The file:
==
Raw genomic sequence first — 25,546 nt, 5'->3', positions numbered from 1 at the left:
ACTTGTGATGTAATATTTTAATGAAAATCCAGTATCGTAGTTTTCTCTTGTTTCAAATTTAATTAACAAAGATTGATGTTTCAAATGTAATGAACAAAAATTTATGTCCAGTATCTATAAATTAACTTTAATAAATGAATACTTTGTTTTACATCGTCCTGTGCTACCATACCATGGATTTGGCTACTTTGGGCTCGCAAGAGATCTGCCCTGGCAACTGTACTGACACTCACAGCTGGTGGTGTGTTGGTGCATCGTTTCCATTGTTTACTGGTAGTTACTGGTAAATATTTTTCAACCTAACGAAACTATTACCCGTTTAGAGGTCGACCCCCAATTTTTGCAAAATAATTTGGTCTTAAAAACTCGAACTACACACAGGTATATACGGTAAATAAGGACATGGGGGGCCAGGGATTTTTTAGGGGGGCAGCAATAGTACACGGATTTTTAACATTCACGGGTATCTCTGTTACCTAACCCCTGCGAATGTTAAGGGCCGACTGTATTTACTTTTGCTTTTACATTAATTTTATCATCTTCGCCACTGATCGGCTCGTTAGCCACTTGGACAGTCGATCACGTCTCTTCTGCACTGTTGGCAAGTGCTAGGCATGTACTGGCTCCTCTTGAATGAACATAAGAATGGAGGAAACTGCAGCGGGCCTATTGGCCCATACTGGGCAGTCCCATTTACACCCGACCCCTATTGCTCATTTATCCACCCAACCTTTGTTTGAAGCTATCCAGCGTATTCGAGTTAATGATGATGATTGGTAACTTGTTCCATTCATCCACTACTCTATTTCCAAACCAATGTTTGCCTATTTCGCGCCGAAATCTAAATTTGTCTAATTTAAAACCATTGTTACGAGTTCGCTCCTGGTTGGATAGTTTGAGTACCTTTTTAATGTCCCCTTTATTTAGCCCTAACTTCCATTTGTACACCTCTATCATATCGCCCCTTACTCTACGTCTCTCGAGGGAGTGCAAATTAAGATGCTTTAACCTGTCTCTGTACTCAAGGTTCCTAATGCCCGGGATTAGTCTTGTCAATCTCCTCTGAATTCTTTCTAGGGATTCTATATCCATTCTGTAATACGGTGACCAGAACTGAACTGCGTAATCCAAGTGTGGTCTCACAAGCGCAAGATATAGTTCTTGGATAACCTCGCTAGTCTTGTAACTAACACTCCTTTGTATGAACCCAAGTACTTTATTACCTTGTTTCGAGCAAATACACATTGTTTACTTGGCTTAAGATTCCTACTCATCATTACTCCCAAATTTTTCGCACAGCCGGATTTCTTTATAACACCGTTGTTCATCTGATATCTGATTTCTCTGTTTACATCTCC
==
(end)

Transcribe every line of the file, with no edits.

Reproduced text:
Raw genomic sequence first — 25,546 nt, 5'->3', positions numbered from 1 at the left:
ACTTGTGATGTAATATTTTAATGAAAATCCAGTATCGTAGTTTTCTCTTGTTTCAAATTTAATTAACAAAGATTGATGTTTCAAATGTAATGAACAAAAATTTATGTCCAGTATCTATAAATTAACTTTAATAAATGAATACTTTGTTTTACATCGTCCTGTGCTACCATACCATGGATTTGGCTACTTTGGGCTCGCAAGAGATCTGCCCTGGCAACTGTACTGACACTCACAGCTGGTGGTGTGTTGGTGCATCGTTTCCATTGTTTACTGGTAGTTACTGGTAAATATTTTTCAACCTAACGAAACTATTACCCGTTTAGAGGTCGACCCCCAATTTTTGCAAAATAATTTGGTCTTAAAAACTCGAACTACACACAGGTATATACGGTAAATAAGGACATGGGGGGCCAGGGATTTTTTAGGGGGGCAGCAATAGTACACGGATTTTTAACATTCACGGGTATCTCTGTTACCTAACCCCTGCGAATGTTAAGGGCCGACTGTATTTACTTTTGCTTTTACATTAATTTTATCATCTTCGCCACTGATCGGCTCGTTAGCCACTTGGACAGTCGATCACGTCTCTTCTGCACTGTTGGCAAGTGCTAGGCATGTACTGGCTCCTCTTGAATGAACATAAGAATGGAGGAAACTGCAGCGGGCCTATTGGCCCATACTGGGCAGTCCCATTTACACCCGACCCCTATTGCTCATTTATCCACCCAACCTTTGTTTGAAGCTATCCAGCGTATTCGAGTTAATGATGATGATTGGTAACTTGTTCCATTCATCCACTACTCTATTTCCAAACCAATGTTTGCCTATTTCGCGCCGAAATCTAAATTTGTCTAATTTAAAACCATTGTTACGAGTTCGCTCCTGGTTGGATAGTTTGAGTACCTTTTTAATGTCCCCTTTATTTAGCCCTAACTTCCATTTGTACACCTCTATCATATCGCCCCTTACTCTACGTCTCTCGAGGGAGTGCAAATTAAGATGCTTTAACCTGTCTCTGTACTCAAGGTTCCTAATGCCCGGGATTAGTCTTGTCAATCTCCTCTGAATTCTTTCTAGGGATTCTATATCCATTCTGTAATACGGTGACCAGAACTGAACTGCGTAATCCAAGTGTGGTCTCACAAGCGCAAGATATAGTTCTTGGATAACCTCGCTAGTCTTGTAACTAACACTCCTTTGTATGAACCCAAGTACTTTATTACCTTGTTTCGAGCAAATACACATTGTTTACTTGGCTTAAGATTCCTACTCATCATTACTCCCAAATTTTTCGCACAGCCGGATTTCTTTATAACACCGTTGTTCATCTGATATCTGATTTCTCTGTTTACATCTCC